Editorial justice for José Saramago on his centenary

Pilar del Río, widow José Saramago, shows a copy of the first novel of the Portuguese Nobel Prize in Literature. / Efe

The work of Portuguese Nobel is completed with the rescue of ‘La viuda’, his first novel and unpublished in Spanish for 74 years

Miguel Lorenci

In 1947, a 24-year-old Portuguese man named José Saramago delivered his first novel to an editor. Humble and introverted, he had been a locksmith apprentice and worked as a clerk in a public hospital in Lisbon. He dreamed of being a writer, but had to comply with the wishes of the publisher to get his novel published. It was titled ‘The Widow’ but it appeared as ‘Land of Sin’ and passed with more pain than glory. In 1988, half a century later, the Swedish Academy awarded Saramago the Nobel Prize in Literature for “making an elusive reality understandable, with parables sustained by imagination, compassion and irony.” Now editorial justice is done and 74 years later Alfaguara publishes ‘La viuda’ in Spanish with its original title.

The Lisbon publishing house Minerva published that novel that has remained unpublished for so long and that appears in Spanish eleven years after Saramago’s death (Azinhaga, 1922-Tías, Lanzaote, 2010). It is the happy prelude to the events of the first centenary of the birth of the award-winning writer, which is celebrated in 2022. A cascade of exhibitions, conferences and publications will follow one another in a program that begins with an exhibition on November 2 in Lanzarote, the Saramago’s last residence, and which will extend through Portugal, Spain and Latin America to conclude at the Guadalajara International Book Fair (FIL) in the fall of 2022.

“That his first novel appears with the title he wanted is an act of justice and historical memory,” says Pilar del Río, the writer’s widow, president of the Saramago Foundation and literary executor of the Nobel Prize. She recalled that her husband “neither signed a contract, nor did he receive a shield”, but that “he was happy publishing a novel that could be the first and last of his career.” And it was that it hardly had an impact and discouraged a Saramago who thought very much about writing the next one. “It is a novel very from his youth and completely different from what he would write later, but it was decisive for his career,” says Del Río.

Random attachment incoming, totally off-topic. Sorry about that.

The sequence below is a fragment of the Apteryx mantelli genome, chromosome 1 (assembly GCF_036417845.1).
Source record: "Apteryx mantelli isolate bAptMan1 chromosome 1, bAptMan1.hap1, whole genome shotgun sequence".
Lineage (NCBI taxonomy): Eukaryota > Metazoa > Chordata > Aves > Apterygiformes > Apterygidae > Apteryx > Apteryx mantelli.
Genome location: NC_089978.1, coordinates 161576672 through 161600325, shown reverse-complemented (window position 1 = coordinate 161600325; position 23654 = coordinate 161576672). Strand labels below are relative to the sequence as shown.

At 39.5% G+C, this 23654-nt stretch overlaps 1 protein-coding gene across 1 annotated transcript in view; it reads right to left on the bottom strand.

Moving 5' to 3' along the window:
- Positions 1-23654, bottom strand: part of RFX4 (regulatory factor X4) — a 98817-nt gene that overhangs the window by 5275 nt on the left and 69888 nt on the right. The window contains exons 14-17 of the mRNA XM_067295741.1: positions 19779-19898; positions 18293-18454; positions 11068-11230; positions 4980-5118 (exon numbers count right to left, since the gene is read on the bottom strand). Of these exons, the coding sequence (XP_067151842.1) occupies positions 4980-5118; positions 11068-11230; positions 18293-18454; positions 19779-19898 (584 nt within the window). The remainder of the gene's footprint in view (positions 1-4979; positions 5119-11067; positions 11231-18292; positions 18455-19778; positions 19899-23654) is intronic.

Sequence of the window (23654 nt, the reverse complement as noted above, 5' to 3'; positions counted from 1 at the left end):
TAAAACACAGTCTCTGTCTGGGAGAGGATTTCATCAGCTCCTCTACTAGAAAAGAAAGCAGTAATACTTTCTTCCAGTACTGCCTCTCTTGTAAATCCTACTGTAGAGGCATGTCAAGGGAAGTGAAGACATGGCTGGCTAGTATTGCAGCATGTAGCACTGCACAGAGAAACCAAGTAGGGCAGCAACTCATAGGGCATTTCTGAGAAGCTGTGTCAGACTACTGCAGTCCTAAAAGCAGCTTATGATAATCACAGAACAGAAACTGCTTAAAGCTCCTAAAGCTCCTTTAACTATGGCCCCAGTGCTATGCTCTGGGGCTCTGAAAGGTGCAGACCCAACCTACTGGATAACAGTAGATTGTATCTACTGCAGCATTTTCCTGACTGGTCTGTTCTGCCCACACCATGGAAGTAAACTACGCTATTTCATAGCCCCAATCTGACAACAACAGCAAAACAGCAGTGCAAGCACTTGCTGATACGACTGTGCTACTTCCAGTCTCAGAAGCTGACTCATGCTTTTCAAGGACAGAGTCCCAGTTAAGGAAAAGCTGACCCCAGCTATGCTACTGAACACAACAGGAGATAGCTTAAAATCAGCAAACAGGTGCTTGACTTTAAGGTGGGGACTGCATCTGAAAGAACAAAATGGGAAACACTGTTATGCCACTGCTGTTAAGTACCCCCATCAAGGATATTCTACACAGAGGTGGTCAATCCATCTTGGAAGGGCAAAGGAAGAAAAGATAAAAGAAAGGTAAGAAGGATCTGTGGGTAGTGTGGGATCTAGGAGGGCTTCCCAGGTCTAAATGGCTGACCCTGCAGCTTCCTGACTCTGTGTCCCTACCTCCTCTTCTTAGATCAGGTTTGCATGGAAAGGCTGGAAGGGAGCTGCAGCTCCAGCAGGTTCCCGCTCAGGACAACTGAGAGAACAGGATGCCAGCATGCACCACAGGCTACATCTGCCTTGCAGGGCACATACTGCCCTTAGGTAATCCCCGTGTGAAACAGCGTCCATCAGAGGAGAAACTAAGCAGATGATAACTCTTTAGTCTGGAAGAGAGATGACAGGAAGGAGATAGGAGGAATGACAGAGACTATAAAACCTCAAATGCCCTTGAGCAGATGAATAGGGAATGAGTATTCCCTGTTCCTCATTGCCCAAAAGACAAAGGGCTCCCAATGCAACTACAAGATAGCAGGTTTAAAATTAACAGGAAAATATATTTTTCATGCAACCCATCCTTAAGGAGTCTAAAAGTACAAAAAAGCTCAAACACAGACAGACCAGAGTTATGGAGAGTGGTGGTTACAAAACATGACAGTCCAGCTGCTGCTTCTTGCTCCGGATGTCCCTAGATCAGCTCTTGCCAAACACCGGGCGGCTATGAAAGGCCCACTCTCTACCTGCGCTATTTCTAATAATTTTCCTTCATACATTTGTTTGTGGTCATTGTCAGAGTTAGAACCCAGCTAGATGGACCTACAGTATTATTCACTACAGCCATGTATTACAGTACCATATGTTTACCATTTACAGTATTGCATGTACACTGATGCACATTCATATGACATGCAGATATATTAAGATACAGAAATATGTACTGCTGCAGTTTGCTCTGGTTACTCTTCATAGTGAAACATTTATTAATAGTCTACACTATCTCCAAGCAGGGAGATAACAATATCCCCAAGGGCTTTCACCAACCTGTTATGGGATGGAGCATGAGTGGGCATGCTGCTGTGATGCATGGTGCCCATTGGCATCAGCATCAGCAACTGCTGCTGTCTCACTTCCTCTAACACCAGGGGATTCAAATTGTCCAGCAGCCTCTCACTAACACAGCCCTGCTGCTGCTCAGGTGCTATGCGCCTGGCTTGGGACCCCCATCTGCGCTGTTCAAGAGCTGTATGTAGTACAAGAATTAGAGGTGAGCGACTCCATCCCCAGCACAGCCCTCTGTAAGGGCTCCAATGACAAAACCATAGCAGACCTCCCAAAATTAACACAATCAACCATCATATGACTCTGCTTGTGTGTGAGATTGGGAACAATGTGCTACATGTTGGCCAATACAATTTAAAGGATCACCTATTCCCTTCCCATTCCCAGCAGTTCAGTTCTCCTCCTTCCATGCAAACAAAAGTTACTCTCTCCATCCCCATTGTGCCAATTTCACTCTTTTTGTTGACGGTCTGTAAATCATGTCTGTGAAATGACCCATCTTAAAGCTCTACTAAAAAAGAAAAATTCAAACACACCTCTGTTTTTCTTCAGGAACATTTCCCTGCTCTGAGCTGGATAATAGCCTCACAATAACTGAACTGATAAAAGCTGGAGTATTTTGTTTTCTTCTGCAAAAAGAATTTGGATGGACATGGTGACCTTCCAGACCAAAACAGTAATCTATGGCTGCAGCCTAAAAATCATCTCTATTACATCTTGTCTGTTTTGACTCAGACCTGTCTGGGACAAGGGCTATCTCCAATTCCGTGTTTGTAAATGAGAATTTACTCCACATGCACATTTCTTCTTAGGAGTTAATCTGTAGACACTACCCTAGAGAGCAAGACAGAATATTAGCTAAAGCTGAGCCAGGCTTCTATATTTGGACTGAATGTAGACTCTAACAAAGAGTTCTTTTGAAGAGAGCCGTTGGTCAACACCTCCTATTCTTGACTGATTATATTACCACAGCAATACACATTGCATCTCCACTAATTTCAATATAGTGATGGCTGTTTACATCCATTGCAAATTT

“Now we can say that Saramago’s work is complete in Spanish,” says Pilar Reyes, editor at the helm of Alfaguara, a label that throughout 2022 will publish all the titles of its Saramago Library with new covers by Manuel Estrada. “It will be a year full of new visits to a work that is fully current,” says the editor.

Customary

Saramago finished writing ‘La viuda’ when his daughter Violante was born and gave her to his friend Antonio María Pereira to read. It came into the hands of the editor Manuel Rodrigues, who put two conditions to publish it: not paying royalties and changing the title from ‘A viúva’ to ‘Terra do sin’, in his opinion much more commercial.

It went unnoticed, until in the ninth decade of the last century Saramago obtained international recognition thanks to ‘Levantado del piso’. This success led specialists to review his previous work and led to the recovery of this traditional folk tale of a rural nature about María Leonor, a widow and mother of two children, which shows how social pressure can destroy the reputation of a woman who only seeks to rebuild her life after the death of her husband.

Carlos Reis, a professor in Coimbra and one of the great authorities in Saramago, is the curator of the centenary that will have four axes: the biographical, the readings, the publications and the academic meetings. A good handful of events will be held in Spain “which was Saramago’s second homeland and the one he chose at the most difficult moment of his life,” Reis recalled. The expert assures that the work of the Nobel Prize “remains fully valid”, that “it breaks borders and continues to be with us” and that as a whole it is the result of the ‘leitmotiv’ of the Portuguese writer: “I live in uneasiness and I write to get uneasy.”

In Azinhaga, Saramago’s hometown, one hundred olive trees will be planted, each bearing the name of a character from the writer’s works. “This set is the greatest and the best tribute that can be paid to José Saramago,” said his widow. Pilar del Río recalled that her husband’s remains rest under an olive tree in Portugal and how much she loved “the tree that marked the landscape of her childhood.”

In Lanzarote, where Saramago spent the last years of his life, the centenary events will begin with an exhibition by the photographer Daniel Mordzinsky, before which all the great Hispanic letters of the last half century have posed. There will also be a recital by José Luis Gómez, academic and actor, who will read texts by Unamuno, Azaña and Saramago himself. In June of next year, a special edition of ‘The trip to Portugal’ will also be published with unpublished photos found by Pilar del Río in a suitcase.

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Editorial justice for José Saramago on his centenary

Hank Gilbert